Which types of wood make the best firewood to burn?
Seasoned hardwood is the short answer. The best answer is somewhat more complex. Different parts of the country have different types of trees, so you are limited by where you live.
The fact of the matter is this. The colder the climate, the less heat value in available wood there is. Hickory has nearly twice the heat value as say spruce, fir, pine, and the like, which are plentiful in Alaska. The heat value per cord of spruce, fir, pine, is equivalent to 115-140 gallons of fuel oil.
Hickory believe it or not is available in the southern climates.!
Ideally, you should have a variety of hardwoods to burn, depending on your heating needs.
The best firewood to burn include hickory, apple, white oak, beech, and hornbeam, which will all give you steady fires of long duration and create deep beds of coals.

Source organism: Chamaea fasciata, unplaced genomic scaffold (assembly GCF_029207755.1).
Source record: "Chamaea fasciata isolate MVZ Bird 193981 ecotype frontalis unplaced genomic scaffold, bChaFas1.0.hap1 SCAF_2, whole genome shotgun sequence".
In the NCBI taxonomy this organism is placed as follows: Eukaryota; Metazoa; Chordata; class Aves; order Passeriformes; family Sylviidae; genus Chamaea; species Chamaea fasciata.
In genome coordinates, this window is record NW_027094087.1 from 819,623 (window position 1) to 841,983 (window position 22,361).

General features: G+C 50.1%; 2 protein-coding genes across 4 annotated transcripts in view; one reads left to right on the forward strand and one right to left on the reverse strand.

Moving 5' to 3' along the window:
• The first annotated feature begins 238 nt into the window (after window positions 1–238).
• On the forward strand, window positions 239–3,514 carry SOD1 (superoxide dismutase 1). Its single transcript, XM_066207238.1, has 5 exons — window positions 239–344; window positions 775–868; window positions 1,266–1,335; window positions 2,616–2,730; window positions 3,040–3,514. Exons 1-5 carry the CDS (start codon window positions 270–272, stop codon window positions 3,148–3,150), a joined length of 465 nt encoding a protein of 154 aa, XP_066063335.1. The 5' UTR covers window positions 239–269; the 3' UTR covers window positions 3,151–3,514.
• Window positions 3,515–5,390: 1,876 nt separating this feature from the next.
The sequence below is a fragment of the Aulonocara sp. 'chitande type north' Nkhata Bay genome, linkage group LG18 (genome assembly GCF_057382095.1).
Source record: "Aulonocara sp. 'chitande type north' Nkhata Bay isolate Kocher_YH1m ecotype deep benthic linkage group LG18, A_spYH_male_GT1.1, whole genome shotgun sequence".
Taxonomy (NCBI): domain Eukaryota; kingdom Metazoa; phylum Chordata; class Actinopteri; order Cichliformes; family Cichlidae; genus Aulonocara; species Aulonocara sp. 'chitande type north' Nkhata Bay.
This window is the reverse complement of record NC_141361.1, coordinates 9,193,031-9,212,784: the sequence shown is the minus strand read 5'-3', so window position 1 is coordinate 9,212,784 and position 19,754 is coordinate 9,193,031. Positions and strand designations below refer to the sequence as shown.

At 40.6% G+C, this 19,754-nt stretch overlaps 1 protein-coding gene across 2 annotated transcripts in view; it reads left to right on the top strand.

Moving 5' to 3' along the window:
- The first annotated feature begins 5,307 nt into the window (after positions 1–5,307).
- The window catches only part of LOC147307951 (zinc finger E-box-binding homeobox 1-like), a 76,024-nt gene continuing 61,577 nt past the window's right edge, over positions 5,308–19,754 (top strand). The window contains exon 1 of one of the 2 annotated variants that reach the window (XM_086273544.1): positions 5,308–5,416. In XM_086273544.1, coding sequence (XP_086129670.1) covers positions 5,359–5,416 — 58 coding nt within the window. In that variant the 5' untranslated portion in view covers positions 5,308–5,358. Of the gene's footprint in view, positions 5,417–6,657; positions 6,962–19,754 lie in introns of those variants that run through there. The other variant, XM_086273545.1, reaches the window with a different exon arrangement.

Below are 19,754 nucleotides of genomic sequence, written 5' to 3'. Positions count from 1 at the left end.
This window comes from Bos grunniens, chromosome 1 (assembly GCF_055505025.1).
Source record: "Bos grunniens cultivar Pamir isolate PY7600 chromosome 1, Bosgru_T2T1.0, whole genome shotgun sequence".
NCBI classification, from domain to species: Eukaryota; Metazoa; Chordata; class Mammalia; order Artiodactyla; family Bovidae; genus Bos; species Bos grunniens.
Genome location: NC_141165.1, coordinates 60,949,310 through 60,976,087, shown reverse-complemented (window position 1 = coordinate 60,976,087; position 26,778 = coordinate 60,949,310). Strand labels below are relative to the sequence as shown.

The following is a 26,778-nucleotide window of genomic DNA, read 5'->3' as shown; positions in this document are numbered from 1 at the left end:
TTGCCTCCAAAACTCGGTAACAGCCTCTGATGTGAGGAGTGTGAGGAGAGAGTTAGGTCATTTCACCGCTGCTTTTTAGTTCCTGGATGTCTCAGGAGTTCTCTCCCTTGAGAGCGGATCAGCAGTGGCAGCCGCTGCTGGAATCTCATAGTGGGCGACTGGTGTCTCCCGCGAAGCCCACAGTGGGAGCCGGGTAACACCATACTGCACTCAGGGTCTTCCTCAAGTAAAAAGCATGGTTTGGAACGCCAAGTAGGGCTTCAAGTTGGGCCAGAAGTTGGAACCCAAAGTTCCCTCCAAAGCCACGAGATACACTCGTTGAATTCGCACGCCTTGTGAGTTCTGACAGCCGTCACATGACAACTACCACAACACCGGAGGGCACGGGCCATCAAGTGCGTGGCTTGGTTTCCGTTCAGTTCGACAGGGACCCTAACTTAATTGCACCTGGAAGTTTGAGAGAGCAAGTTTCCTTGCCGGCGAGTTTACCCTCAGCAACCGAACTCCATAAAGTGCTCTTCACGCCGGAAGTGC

Softwoods like poplars, basswood, and butternut, burn fast and make very few coals. These woods are less than 140 gallons of oil per cord. If you can, avoid burning these softwoods as they could damage your stove or start a chimney fire unless you drastically reduce the air supply to the fire.
If you don't know that much about your firewoods in your area, talk to an experienced woodburner and/or state foresters to get an overview.
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